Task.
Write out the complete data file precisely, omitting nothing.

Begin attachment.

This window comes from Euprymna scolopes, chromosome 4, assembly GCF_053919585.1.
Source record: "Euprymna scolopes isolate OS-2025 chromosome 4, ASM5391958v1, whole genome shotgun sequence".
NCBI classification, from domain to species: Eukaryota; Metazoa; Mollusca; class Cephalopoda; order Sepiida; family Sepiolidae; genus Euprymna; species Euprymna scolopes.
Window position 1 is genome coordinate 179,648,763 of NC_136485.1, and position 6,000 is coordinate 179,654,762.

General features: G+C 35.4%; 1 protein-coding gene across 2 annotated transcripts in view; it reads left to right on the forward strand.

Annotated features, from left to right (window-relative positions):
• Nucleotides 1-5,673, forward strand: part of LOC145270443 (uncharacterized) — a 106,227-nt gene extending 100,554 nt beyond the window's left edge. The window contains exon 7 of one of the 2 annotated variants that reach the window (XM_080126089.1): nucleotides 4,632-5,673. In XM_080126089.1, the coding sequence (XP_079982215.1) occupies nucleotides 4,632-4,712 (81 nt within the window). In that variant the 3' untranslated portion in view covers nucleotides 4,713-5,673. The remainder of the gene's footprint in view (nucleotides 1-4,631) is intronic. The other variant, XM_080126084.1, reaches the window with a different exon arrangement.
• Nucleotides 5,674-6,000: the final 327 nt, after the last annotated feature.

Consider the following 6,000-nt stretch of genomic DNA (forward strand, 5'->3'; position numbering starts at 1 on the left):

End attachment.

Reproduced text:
This window comes from Euprymna scolopes, chromosome 4, assembly GCF_053919585.1.
Source record: "Euprymna scolopes isolate OS-2025 chromosome 4, ASM5391958v1, whole genome shotgun sequence".
NCBI classification, from domain to species: Eukaryota; Metazoa; Mollusca; class Cephalopoda; order Sepiida; family Sepiolidae; genus Euprymna; species Euprymna scolopes.
Window position 1 is genome coordinate 179,648,763 of NC_136485.1, and position 6,000 is coordinate 179,654,762.

General features: G+C 35.4%; 1 protein-coding gene across 2 annotated transcripts in view; it reads left to right on the forward strand.

Annotated features, from left to right (window-relative positions):
• Nucleotides 1-5,673, forward strand: part of LOC145270443 (uncharacterized) — a 106,227-nt gene extending 100,554 nt beyond the window's left edge. The window contains exon 7 of one of the 2 annotated variants that reach the window (XM_080126089.1): nucleotides 4,632-5,673. In XM_080126089.1, the coding sequence (XP_079982215.1) occupies nucleotides 4,632-4,712 (81 nt within the window). In that variant the 3' untranslated portion in view covers nucleotides 4,713-5,673. The remainder of the gene's footprint in view (nucleotides 1-4,631) is intronic. The other variant, XM_080126084.1, reaches the window with a different exon arrangement.
• Nucleotides 5,674-6,000: the final 327 nt, after the last annotated feature.

Consider the following 6,000-nt stretch of genomic DNA (forward strand, 5'->3'; position numbering starts at 1 on the left):